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Storyline and fashion patents

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Film, literature, and fashion are examples of innovative fields where ideas cannot be patented. (Another article descibes how software innovation also happens without patents.)



The complete lack of patents for storylines and the centuries of innovation in story writing provide proof that patents are not necessary for innovation or investment of effort. Patents are not "necessary" for innovation at all, as innovation was present long before, and in the absence of, state enforced patent monopolies. However, the purpose of the patent system is to incentivize innovation. Thus, we might speculate if storyline patents may increase the rate of storyline innovation. This possibility, however, is doubtful and very likely unconstitutional in major patent producing nations like the US. For example, such patents would upset the idea/expression dichotomy because patents cover all expressions of the idea read by the claims. In the US, the Supreme Court has ruled Congress does not have the power to bind the hands of so many creators as would be the case from a copyright monopoly on ideas. Patents, if on writing, have *greater* monopoly restrictions as do copyrights (eg, because independent invention and fair use generally are not recognized) for what amounts to a lengthy period of time in the productive lifetime of any writer, thus very likely running them afoul of the Supreme Court ruling. This view of a stifling effect is consistent with the belief that monopolies generally harm and with an opportunity cost proportional to the number of competitors whose hands would be bound, which, for patents on any form of writing, would be a very large number indeed. These views are also supported by a lot of research [1].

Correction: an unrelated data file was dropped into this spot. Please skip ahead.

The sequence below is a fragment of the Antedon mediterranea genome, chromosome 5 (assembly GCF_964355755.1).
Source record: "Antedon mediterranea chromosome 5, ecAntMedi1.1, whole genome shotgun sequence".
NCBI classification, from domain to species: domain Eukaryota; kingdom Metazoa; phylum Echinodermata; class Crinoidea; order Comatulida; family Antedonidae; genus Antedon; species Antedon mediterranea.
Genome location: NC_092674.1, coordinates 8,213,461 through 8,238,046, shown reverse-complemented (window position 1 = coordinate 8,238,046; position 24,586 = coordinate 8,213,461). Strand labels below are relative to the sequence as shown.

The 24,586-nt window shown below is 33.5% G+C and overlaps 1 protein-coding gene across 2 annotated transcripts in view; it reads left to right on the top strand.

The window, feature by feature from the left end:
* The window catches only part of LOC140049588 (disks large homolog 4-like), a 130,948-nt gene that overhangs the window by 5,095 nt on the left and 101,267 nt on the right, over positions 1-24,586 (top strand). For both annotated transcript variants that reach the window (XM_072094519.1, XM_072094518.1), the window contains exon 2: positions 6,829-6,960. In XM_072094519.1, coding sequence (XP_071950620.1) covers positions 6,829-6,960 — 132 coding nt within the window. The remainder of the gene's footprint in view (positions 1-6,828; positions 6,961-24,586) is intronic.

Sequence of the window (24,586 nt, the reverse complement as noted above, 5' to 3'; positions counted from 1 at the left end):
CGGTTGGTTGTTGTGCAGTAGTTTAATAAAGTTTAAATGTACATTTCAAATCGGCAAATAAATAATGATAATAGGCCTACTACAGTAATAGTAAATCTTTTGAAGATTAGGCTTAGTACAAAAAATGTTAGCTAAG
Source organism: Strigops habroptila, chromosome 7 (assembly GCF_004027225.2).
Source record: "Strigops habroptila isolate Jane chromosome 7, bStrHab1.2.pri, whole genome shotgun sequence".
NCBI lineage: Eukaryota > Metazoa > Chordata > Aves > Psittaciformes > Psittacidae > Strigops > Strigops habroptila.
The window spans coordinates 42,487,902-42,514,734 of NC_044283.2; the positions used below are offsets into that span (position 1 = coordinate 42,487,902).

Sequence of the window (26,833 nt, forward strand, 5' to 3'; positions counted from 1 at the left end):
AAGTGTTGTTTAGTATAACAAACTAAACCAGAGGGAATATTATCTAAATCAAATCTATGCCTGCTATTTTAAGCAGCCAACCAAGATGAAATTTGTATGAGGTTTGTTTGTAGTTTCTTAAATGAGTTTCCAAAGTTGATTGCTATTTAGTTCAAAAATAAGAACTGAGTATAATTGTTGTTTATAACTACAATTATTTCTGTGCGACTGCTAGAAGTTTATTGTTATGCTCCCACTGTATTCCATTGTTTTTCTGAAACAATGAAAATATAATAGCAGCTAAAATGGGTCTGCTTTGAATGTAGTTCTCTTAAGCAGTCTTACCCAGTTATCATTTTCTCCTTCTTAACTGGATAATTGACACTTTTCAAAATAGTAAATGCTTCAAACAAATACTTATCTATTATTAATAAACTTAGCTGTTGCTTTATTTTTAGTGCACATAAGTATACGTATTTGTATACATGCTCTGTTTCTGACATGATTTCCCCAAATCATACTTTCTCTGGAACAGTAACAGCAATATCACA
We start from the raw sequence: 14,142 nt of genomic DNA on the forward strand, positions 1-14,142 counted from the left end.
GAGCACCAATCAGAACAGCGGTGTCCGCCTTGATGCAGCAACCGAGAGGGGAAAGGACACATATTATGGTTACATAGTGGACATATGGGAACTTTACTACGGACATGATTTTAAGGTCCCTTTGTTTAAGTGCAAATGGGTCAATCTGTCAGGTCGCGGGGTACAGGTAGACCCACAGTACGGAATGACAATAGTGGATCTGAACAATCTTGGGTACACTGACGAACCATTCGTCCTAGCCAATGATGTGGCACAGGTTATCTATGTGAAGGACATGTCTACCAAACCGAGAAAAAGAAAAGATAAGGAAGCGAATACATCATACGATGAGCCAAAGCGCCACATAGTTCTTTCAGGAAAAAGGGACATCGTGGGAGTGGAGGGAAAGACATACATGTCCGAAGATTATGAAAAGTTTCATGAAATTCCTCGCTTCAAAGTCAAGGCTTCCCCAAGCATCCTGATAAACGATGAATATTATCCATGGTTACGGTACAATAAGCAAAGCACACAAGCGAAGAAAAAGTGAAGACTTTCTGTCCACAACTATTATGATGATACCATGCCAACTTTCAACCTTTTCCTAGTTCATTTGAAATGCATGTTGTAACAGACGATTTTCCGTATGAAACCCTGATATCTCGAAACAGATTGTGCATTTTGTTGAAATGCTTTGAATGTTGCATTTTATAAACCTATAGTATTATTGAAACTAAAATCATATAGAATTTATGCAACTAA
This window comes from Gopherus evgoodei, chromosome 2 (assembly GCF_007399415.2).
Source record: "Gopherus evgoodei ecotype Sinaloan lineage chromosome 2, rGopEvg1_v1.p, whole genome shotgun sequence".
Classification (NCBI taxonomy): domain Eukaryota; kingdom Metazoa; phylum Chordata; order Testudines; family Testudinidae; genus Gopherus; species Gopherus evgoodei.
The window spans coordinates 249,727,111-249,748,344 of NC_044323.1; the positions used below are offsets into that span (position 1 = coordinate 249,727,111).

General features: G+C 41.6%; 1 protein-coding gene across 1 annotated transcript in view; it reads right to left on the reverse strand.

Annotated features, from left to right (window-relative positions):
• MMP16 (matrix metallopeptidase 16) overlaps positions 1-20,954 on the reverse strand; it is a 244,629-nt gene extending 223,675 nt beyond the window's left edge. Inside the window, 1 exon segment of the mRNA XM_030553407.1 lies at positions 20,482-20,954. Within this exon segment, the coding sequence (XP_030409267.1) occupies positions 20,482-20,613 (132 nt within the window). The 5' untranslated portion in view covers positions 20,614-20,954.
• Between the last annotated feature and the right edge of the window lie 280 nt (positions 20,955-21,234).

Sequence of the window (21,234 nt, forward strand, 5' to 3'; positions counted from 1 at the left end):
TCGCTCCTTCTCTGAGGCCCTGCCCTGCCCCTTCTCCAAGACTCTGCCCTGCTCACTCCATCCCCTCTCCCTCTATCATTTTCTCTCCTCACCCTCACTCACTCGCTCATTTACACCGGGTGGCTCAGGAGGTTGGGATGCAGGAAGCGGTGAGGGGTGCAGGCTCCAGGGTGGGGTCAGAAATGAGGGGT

The USPTO is currently reviewing four patent applications claiming fictional storylines. (to check: See Ben D. Manevitz "What's the Story with Storyline Patents - An Argument Against the Allowance of Proposed Storyline Patents and for the Rejection of Currently Pending Storyline Patent Applications" (2006) 24 Cardozo Arts & Entertainment Law Journal 717.)


Fashion is another example. Here are some articles that explore this topic:

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